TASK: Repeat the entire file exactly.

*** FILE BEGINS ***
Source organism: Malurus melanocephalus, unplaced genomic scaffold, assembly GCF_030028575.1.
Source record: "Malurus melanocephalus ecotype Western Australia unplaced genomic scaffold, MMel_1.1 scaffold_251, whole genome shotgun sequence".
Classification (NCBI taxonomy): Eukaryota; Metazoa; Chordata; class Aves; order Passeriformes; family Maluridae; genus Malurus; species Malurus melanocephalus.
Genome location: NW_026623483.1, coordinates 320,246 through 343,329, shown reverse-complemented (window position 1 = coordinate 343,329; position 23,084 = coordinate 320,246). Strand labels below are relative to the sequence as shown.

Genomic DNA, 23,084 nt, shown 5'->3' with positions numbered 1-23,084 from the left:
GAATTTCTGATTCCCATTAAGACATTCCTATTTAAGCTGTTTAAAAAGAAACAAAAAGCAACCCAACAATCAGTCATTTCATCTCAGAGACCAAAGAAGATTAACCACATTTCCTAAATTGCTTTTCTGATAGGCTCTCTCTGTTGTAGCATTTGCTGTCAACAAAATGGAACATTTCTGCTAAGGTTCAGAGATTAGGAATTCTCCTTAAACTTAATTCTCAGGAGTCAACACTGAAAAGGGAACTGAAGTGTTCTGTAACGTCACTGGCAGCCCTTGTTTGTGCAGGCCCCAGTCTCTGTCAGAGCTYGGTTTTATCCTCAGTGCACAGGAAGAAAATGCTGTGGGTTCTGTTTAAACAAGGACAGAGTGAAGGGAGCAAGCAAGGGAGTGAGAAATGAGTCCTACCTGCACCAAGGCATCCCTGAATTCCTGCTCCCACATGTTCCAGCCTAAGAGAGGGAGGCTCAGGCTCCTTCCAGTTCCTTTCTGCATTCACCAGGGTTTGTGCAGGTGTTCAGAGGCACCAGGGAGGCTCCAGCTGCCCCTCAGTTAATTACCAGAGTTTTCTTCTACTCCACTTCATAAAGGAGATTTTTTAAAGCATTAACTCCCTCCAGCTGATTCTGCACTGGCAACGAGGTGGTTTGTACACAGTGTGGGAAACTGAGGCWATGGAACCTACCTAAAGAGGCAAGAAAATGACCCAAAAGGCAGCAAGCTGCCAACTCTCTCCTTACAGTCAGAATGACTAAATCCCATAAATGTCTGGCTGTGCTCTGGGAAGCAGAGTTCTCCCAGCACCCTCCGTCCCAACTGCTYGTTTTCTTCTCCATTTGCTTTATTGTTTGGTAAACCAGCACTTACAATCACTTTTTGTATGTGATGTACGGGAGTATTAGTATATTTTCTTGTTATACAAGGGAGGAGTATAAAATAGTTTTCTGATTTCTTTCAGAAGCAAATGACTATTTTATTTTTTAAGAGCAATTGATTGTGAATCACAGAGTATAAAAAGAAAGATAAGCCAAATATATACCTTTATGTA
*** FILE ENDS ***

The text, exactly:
Source organism: Malurus melanocephalus, unplaced genomic scaffold, assembly GCF_030028575.1.
Source record: "Malurus melanocephalus ecotype Western Australia unplaced genomic scaffold, MMel_1.1 scaffold_251, whole genome shotgun sequence".
Classification (NCBI taxonomy): Eukaryota; Metazoa; Chordata; class Aves; order Passeriformes; family Maluridae; genus Malurus; species Malurus melanocephalus.
Genome location: NW_026623483.1, coordinates 320,246 through 343,329, shown reverse-complemented (window position 1 = coordinate 343,329; position 23,084 = coordinate 320,246). Strand labels below are relative to the sequence as shown.

Genomic DNA, 23,084 nt, shown 5'->3' with positions numbered 1-23,084 from the left:
GAATTTCTGATTCCCATTAAGACATTCCTATTTAAGCTGTTTAAAAAGAAACAAAAAGCAACCCAACAATCAGTCATTTCATCTCAGAGACCAAAGAAGATTAACCACATTTCCTAAATTGCTTTTCTGATAGGCTCTCTCTGTTGTAGCATTTGCTGTCAACAAAATGGAACATTTCTGCTAAGGTTCAGAGATTAGGAATTCTCCTTAAACTTAATTCTCAGGAGTCAACACTGAAAAGGGAACTGAAGTGTTCTGTAACGTCACTGGCAGCCCTTGTTTGTGCAGGCCCCAGTCTCTGTCAGAGCTYGGTTTTATCCTCAGTGCACAGGAAGAAAATGCTGTGGGTTCTGTTTAAACAAGGACAGAGTGAAGGGAGCAAGCAAGGGAGTGAGAAATGAGTCCTACCTGCACCAAGGCATCCCTGAATTCCTGCTCCCACATGTTCCAGCCTAAGAGAGGGAGGCTCAGGCTCCTTCCAGTTCCTTTCTGCATTCACCAGGGTTTGTGCAGGTGTTCAGAGGCACCAGGGAGGCTCCAGCTGCCCCTCAGTTAATTACCAGAGTTTTCTTCTACTCCACTTCATAAAGGAGATTTTTTAAAGCATTAACTCCCTCCAGCTGATTCTGCACTGGCAACGAGGTGGTTTGTACACAGTGTGGGAAACTGAGGCWATGGAACCTACCTAAAGAGGCAAGAAAATGACCCAAAAGGCAGCAAGCTGCCAACTCTCTCCTTACAGTCAGAATGACTAAATCCCATAAATGTCTGGCTGTGCTCTGGGAAGCAGAGTTCTCCCAGCACCCTCCGTCCCAACTGCTYGTTTTCTTCTCCATTTGCTTTATTGTTTGGTAAACCAGCACTTACAATCACTTTTTGTATGTGATGTACGGGAGTATTAGTATATTTTCTTGTTATACAAGGGAGGAGTATAAAATAGTTTTCTGATTTCTTTCAGAAGCAAATGACTATTTTATTTTTTAAGAGCAATTGATTGTGAATCACAGAGTATAAAAAGAAAGATAAGCCAAATATATACCTTTATGTA